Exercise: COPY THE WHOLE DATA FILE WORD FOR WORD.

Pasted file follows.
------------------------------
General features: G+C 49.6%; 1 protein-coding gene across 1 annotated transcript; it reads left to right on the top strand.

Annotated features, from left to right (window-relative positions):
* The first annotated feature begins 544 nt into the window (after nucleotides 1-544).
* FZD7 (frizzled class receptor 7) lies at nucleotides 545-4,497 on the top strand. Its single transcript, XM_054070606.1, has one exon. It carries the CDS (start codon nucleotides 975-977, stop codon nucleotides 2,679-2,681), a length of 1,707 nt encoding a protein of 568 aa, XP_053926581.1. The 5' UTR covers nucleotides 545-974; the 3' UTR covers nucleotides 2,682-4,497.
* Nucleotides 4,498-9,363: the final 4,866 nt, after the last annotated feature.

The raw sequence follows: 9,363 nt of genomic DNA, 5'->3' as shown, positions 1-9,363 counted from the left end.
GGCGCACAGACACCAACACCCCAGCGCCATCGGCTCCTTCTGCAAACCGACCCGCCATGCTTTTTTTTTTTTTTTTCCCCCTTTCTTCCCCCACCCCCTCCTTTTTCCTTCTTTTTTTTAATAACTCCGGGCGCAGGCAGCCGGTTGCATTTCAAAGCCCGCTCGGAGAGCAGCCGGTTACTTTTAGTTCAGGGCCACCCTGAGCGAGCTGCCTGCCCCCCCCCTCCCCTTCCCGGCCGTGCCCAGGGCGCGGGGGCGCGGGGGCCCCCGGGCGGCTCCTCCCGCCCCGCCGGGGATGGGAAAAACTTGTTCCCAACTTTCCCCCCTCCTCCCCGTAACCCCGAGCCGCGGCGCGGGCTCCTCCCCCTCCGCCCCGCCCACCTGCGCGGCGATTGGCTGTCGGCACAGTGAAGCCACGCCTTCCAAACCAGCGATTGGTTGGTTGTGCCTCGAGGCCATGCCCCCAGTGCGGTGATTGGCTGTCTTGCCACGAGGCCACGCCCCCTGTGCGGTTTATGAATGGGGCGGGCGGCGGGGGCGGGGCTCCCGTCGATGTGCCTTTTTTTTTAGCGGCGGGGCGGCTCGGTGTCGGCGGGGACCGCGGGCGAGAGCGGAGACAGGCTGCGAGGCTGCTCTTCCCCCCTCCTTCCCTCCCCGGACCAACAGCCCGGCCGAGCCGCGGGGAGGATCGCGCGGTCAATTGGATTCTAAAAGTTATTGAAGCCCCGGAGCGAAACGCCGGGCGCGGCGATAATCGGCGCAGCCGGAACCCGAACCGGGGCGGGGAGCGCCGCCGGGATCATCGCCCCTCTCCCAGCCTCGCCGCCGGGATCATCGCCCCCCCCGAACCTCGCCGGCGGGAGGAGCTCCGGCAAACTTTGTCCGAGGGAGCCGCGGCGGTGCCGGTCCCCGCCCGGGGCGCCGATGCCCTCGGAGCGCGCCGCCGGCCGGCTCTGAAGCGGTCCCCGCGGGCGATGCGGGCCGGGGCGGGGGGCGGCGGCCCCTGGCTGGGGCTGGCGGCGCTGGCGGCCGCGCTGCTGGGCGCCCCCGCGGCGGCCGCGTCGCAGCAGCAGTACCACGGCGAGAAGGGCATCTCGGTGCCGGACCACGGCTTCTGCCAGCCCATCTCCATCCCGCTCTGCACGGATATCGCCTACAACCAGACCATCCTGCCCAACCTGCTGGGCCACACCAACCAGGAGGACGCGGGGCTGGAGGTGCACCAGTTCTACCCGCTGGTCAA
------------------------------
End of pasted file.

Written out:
General features: G+C 49.6%; 1 protein-coding gene across 1 annotated transcript; it reads left to right on the top strand.

Annotated features, from left to right (window-relative positions):
* The first annotated feature begins 544 nt into the window (after nucleotides 1-544).
* FZD7 (frizzled class receptor 7) lies at nucleotides 545-4,497 on the top strand. Its single transcript, XM_054070606.1, has one exon. It carries the CDS (start codon nucleotides 975-977, stop codon nucleotides 2,679-2,681), a length of 1,707 nt encoding a protein of 568 aa, XP_053926581.1. The 5' UTR covers nucleotides 545-974; the 3' UTR covers nucleotides 2,682-4,497.
* Nucleotides 4,498-9,363: the final 4,866 nt, after the last annotated feature.

The raw sequence follows: 9,363 nt of genomic DNA, 5'->3' as shown, positions 1-9,363 counted from the left end.
GGCGCACAGACACCAACACCCCAGCGCCATCGGCTCCTTCTGCAAACCGACCCGCCATGCTTTTTTTTTTTTTTTTCCCCCTTTCTTCCCCCACCCCCTCCTTTTTCCTTCTTTTTTTTAATAACTCCGGGCGCAGGCAGCCGGTTGCATTTCAAAGCCCGCTCGGAGAGCAGCCGGTTACTTTTAGTTCAGGGCCACCCTGAGCGAGCTGCCTGCCCCCCCCCTCCCCTTCCCGGCCGTGCCCAGGGCGCGGGGGCGCGGGGGCCCCCGGGCGGCTCCTCCCGCCCCGCCGGGGATGGGAAAAACTTGTTCCCAACTTTCCCCCCTCCTCCCCGTAACCCCGAGCCGCGGCGCGGGCTCCTCCCCCTCCGCCCCGCCCACCTGCGCGGCGATTGGCTGTCGGCACAGTGAAGCCACGCCTTCCAAACCAGCGATTGGTTGGTTGTGCCTCGAGGCCATGCCCCCAGTGCGGTGATTGGCTGTCTTGCCACGAGGCCACGCCCCCTGTGCGGTTTATGAATGGGGCGGGCGGCGGGGGCGGGGCTCCCGTCGATGTGCCTTTTTTTTTAGCGGCGGGGCGGCTCGGTGTCGGCGGGGACCGCGGGCGAGAGCGGAGACAGGCTGCGAGGCTGCTCTTCCCCCCTCCTTCCCTCCCCGGACCAACAGCCCGGCCGAGCCGCGGGGAGGATCGCGCGGTCAATTGGATTCTAAAAGTTATTGAAGCCCCGGAGCGAAACGCCGGGCGCGGCGATAATCGGCGCAGCCGGAACCCGAACCGGGGCGGGGAGCGCCGCCGGGATCATCGCCCCTCTCCCAGCCTCGCCGCCGGGATCATCGCCCCCCCCGAACCTCGCCGGCGGGAGGAGCTCCGGCAAACTTTGTCCGAGGGAGCCGCGGCGGTGCCGGTCCCCGCCCGGGGCGCCGATGCCCTCGGAGCGCGCCGCCGGCCGGCTCTGAAGCGGTCCCCGCGGGCGATGCGGGCCGGGGCGGGGGGCGGCGGCCCCTGGCTGGGGCTGGCGGCGCTGGCGGCCGCGCTGCTGGGCGCCCCCGCGGCGGCCGCGTCGCAGCAGCAGTACCACGGCGAGAAGGGCATCTCGGTGCCGGACCACGGCTTCTGCCAGCCCATCTCCATCCCGCTCTGCACGGATATCGCCTACAACCAGACCATCCTGCCCAACCTGCTGGGCCACACCAACCAGGAGGACGCGGGGCTGGAGGTGCACCAGTTCTACCCGCTGGTCAA